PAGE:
A little Christmas hope

“Don’t be silly, child”, said her mother to Lucy. “There are no angels.” On sighting the
shocked face on the little girl, she went on to say, with more kindness in her voice, “I’m
sorry to tell you this, love, but you cannot see anyone or anything, can you?”

The mother was right. In the darkness which had surrounded her since birth (and before),
Lucy could perceive no objects, that is, anything with form. Indeed, both shape and
substance define objects, do they not? How then did Lucy ‘see’ this shimmering persona
who had recently begun to ‘appear’ before her, not only by day, but also during her
sleep?

Had this strange capacity to ‘see’ in an eyeless way existed during her stay in her
mother’s womb? Scientists are no wiser in answering this question as they are with the
preceding question. On the other hand, psychics claim that eyesight is only one way of
seeing. And there is some casual, non-repeatable evidence to support that view.

Amidst the confusion created by the purveyors of institutional religion as to when the
soul enters a living human, and similar semantic definitional issues, there is clear
evidence (again both casual and non-repeatable in a scientific sense) that a new-born
human baby can soon display both memory and a sense of justice. Recently, little babies
have been observed to avoid (that is, to look away from) unjust, unfair or bullying
characters depicted in cartoons on children’s tv. And any adult who can remember being
a child, or who has observed children carefully, can confirm that many very young
children do display a sense of justice which is clearly innate or inbuilt; that is, without
any prior learning or experience.

Metaphysical issues aside, little Lucy, abandoned at birth because of her blindness, and
subsequently adopted by an older couple, was now seemingly talking to a friend who is
neither visible nor audible to her parents. Fearing that the child might take refuge from
the material world in the world of her mind, her practical parents sought to ground her,
gently but realistically, in the inhospitable and unkind world of deprivation, cruelty, and
other very human attributes.

But, Lucy was not so easily deflected. One day, she said to her mother, “My friend
Angie says that she is here to look after me.” To this, her mother replied, “Your father
and I say ‘Thank God for that.’ We could all do with some help in difficult times.” Even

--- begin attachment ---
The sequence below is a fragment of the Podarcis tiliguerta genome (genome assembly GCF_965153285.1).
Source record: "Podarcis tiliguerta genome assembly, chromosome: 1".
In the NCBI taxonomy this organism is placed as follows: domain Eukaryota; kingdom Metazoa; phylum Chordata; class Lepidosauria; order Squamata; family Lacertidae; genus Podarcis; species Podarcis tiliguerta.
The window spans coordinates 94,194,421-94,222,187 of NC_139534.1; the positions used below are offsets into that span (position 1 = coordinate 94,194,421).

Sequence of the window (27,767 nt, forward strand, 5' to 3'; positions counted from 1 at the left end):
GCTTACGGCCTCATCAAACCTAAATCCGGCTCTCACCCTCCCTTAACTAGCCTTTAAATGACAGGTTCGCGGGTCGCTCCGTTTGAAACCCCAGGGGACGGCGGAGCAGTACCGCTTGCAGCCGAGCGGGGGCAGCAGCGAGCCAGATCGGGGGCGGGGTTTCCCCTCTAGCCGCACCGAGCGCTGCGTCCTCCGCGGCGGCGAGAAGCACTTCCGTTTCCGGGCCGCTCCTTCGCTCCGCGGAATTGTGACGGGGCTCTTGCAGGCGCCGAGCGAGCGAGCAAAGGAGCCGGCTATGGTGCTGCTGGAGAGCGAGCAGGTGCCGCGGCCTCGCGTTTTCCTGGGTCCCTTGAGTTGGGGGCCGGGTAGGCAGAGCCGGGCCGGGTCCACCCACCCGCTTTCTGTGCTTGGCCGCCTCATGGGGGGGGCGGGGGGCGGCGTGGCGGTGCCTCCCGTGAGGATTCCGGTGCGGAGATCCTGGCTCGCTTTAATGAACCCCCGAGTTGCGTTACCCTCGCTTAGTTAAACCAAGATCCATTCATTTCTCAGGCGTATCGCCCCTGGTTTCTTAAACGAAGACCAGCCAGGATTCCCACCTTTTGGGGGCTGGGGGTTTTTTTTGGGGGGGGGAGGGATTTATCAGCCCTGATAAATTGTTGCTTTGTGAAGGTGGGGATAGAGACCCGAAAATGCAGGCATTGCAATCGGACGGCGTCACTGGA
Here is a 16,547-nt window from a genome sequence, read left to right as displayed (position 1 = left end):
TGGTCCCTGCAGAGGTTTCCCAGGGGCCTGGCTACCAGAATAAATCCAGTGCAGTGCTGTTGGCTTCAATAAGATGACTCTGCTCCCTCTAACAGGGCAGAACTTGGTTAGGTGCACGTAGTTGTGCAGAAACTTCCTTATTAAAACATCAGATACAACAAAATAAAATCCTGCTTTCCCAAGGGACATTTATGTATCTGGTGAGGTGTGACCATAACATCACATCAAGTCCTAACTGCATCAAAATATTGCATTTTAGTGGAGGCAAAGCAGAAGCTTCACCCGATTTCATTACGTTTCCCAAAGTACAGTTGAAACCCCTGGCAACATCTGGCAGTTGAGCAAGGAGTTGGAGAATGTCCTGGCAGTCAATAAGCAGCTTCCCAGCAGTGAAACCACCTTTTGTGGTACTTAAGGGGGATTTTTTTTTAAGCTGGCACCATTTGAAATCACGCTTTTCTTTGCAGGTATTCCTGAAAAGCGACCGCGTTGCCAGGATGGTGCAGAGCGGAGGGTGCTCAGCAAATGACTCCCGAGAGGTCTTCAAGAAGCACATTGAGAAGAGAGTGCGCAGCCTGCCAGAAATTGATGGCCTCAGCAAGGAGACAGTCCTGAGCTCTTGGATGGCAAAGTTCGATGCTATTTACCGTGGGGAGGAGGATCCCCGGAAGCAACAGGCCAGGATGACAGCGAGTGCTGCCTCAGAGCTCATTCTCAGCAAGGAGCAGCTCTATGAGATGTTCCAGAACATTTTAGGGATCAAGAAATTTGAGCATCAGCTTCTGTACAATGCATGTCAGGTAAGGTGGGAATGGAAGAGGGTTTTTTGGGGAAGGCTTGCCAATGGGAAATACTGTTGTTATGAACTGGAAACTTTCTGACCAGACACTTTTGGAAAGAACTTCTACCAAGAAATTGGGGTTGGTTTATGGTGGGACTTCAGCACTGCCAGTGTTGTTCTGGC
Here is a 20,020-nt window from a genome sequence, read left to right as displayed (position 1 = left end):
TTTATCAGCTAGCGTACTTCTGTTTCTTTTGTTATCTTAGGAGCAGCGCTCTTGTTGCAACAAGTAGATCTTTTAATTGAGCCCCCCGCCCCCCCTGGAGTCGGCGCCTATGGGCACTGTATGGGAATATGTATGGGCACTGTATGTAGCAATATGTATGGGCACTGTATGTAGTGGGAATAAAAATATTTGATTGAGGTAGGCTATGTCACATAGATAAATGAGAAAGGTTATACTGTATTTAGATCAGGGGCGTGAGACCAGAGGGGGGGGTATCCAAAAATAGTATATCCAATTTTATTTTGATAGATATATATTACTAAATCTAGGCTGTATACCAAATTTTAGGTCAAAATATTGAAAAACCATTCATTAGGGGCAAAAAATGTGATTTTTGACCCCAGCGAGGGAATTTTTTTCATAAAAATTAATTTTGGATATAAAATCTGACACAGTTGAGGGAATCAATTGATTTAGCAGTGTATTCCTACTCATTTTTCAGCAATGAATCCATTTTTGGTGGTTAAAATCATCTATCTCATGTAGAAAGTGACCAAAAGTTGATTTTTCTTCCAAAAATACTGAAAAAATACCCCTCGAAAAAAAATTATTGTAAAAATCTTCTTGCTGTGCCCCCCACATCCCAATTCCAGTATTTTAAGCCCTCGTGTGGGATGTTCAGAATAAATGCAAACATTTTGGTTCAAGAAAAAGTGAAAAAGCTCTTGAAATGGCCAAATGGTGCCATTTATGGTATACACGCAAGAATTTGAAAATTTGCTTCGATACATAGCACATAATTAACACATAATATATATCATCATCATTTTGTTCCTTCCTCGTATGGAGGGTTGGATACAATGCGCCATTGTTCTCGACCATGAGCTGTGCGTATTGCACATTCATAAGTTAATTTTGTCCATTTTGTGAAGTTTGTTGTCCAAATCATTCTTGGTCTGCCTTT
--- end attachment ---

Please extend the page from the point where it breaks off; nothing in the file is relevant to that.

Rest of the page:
as she thus responded, she feared that her little one might be sorely disappointed. Lucy
went on to say “On Christmas Eve, Angie will take me with her on a trip to help other
children like me.” What was her adopted mother to say to that? She did the only thing
that anyone in such a confusing situation could do. She prayed – and prayed. But, could
that deflect an angel from implementing her charter?

What Lucy could see in her mind’s eye was a tiny shimmering silvery presence. If she
had sight, she might one day observe something similar – the sunlight sparkling sinuously
on slow moving water in a manner which satisfies the souls of sensitive humans.
Without any words, Lucy and the presence she named Angie continued to exchange
thoughts, in the manner of a clairvoyant conversing with the souls of persons now dead.

One day, Angie said to Lucy, “The real world is what it is. It must remain so. However,
on special occasions, we can stop time, and share wondrous experiences with those who
do need such experiences to lift their spirits.” Somehow, little Lucy understood.

So it was with joy in her heart that Lucy looked forward to Christmas Eve. On that night,
for a while, time did stand still. Angie appeared before Lucy and took her by the hand.
She then mysteriously led her on a tour of all those places in the world where little
children were in dire need of sustenance or solace. Accompanied by a host of other
shimmering presences, they were magically able to lift the spirits of these children in
their sleep.

When the sun rose sequentially in these hitherto sad places, the children faced a new day
(and the rest of their lives) with more hope than they had previously held. And both
Angie and Lucy were pleased at this role of Christmas – of uplifting the human spirit.

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